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When choosing oil for your vehicle, you should always look or ask for API-licensed oil. API has made it easy to find these oils: licensed oils display one or both of the API motor oil quality marks—the API Service Symbol “Donut” and the Certification Mark “Starburst.” These marks are part of API’s Engine Oil Licensing and Certification System (EOLCS), a voluntary licensing and certification program that authorizes engine oil marketers meeting API requirements to display the API quality marks.
API SERVICE SYMBOL ”DONUT”
The API “Donut” identifies oils that meet current API engine oil standards. It includes the SAE viscosity grade of the oil, API standards met by the oil, and other important performance parameters.
- The top of the “Donut” displays the motor oil’s API performance standard. The letter “S” followed by another letter (API SN) refers to oil suitable for gasoline engines, and the letter “C” followed by another letter and number (API CJ-4) refers to oil suitable for diesel engines.
- The center of the “Donut” shows the motor oil’s SAE viscosity grade. Viscosity is the measure of an oil’s ability to flow at certain temperatures.
- The bottom of the “Donut” tells whether the motor oil has resource-conserving properties when compared with a reference oil in an engine test. Motor oils labeled as “Resource Conserving” have passed this test.
API CERTIFICATION MARK ”STARBURST”
The API “Starburst” signifies oils which meet the latest International Lubricant Specification Advisory Committee (ILSAC) standard. The ILSAC standards are developed by vehicle and engine manufacturers, oil and additive companies and industry trade associations such as API, ACC, ASTM and SAE. These oils provide engine protection while also delivering improved fuel economy and emission system protection.
According to National Oil and Lube News the results of vehicle inspections held at community car care events across the country during Car Care Months in April and October 2012 revealed that 77% of vehicles need service or parts. An annual analysis of vehicle inspections forms found the top three problem areas posting the highest failure rates to be engine oil (22%), engine cooling systems (20%), and brake service (18%).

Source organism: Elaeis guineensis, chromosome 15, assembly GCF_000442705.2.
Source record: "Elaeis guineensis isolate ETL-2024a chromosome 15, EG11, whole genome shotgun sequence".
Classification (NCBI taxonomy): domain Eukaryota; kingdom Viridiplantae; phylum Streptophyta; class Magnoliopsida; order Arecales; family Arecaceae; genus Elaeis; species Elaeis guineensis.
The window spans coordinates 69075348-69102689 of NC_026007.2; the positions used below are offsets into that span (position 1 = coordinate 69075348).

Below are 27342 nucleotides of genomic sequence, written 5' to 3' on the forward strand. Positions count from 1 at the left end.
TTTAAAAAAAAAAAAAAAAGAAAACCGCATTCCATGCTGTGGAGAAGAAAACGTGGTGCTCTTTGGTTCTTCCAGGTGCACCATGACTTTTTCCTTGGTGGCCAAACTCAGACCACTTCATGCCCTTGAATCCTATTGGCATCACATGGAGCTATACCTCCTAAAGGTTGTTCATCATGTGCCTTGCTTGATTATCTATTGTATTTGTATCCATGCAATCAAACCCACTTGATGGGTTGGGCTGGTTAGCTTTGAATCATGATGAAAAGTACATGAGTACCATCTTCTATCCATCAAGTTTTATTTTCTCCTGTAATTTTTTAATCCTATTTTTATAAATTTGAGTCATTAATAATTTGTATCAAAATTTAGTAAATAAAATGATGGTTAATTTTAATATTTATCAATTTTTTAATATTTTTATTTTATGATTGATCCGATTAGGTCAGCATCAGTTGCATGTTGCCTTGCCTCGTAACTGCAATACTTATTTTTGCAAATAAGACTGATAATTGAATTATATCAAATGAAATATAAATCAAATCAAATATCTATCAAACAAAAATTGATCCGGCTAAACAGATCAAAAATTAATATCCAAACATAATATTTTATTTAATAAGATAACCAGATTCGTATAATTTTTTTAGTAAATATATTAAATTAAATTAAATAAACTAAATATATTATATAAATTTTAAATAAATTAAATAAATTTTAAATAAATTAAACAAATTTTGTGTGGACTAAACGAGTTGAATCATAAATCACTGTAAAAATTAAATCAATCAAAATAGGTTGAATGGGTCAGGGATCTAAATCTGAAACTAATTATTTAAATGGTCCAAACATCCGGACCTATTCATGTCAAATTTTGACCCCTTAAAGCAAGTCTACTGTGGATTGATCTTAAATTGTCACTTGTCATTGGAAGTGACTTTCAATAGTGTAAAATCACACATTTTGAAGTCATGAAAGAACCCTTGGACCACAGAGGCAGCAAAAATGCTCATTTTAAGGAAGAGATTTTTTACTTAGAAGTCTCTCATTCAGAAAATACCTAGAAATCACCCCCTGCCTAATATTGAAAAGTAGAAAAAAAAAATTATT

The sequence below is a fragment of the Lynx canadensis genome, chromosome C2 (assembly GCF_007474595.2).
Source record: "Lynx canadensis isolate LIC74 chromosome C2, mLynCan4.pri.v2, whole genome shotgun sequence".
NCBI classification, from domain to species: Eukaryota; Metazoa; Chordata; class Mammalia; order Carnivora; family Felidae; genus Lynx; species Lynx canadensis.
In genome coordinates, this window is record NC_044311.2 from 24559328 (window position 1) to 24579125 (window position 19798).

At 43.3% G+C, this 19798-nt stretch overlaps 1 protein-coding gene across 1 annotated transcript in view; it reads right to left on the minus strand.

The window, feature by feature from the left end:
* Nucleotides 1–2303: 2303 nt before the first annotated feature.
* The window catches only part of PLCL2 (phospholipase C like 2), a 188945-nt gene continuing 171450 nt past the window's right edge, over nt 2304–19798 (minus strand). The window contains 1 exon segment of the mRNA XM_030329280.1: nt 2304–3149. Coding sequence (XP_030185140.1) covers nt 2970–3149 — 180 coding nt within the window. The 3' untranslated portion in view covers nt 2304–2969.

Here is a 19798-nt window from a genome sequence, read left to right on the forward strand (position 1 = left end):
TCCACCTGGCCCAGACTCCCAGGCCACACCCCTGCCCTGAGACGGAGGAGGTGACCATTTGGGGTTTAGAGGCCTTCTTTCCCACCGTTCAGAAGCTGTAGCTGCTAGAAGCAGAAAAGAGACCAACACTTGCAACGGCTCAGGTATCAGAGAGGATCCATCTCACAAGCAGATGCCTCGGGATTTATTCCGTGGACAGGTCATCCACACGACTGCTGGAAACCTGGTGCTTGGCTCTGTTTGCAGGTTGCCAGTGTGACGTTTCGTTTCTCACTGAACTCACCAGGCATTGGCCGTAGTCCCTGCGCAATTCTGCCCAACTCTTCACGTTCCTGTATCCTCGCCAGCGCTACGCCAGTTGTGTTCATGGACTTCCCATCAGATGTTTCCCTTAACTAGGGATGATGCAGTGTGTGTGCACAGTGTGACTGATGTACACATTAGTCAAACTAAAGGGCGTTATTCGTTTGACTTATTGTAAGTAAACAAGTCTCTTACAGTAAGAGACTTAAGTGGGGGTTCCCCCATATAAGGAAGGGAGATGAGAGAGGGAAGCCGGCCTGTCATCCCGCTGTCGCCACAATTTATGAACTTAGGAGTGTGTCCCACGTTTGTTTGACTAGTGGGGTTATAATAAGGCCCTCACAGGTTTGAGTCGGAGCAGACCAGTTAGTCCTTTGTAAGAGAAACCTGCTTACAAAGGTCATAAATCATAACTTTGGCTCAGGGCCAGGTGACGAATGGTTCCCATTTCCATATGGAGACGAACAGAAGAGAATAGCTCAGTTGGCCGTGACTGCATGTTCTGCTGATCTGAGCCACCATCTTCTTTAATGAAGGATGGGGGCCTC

8% of vehicles had the check engine light on, and new air filters were needed in 19% of the vehicles. At least one belt was reported as unsatisfactory in 14% of the vehicles inspected, and 10% required at least one new hose. Battery cables, clamps and terminals needed maintenance in 11% of the vehicles inspected, while 19% of the batteries were not properly held down.
When checking lubricants and fluids, the top 3 failure rates were: low or dirty motor oil at 22%; low, leaky, or dirty coolant at 20%; inadequate brake fluid levels at 18%. Power steering, coolant and transmission fluids were also checked and had failure rates of 14% or below.
Approximately 14% of vehicles had front windshield wiper failures, and 1% needed service to rear wipers. At least 13% of vehicles needed lights replaces, including headlights, brake lights, and license plate lights. Improperly inflated tires were found on 9% of the cars, and 10% had worn tread and were in need of replacement. The tire pressure failure rate has steadily declined after recording the highest rate of 54% in 2003.
Most of the issues can lead to high cost and not to mention inconvenience later on down the road and most of the issues are checked with our Full Service Oil Change package. Stop in today!!! No Appointment Needed!! Most cars only take 10-15 minutes… Drive Safe
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All motor oils are made up of base oils and additives. In general, fully synthetic mo-mo-
tor oils contain non-conventional, high-performance fluids and a system of additives to help prevent wear. keep an engine clean, flow easily, maintain viscosity. prevent rust and reduce friction. The result is a lubricant that remains liquid and slippery under the widest possible range of temperatures and engine conditions.
What makes synthetic Oil superior to conventional Oil?
Historically. conventional oils lack the performance of synthetic oils in the areas of low-temperature performance and high-temperature oxidation stability. Conventional motor oil is made up of an inconsistent mixture of long and short chains of carbon and hydrogen atoms. In the extreme heat of an engine. short-chain molecules can evaporate, and unstable molecules can oxidize and break down. Conventional oils also contain much greater amounts of impurities. such as sulfur. reactive and unstable hydrocarbons. and other undesirable contaminants that cannot be completely removed by conventional refining of crude oil.
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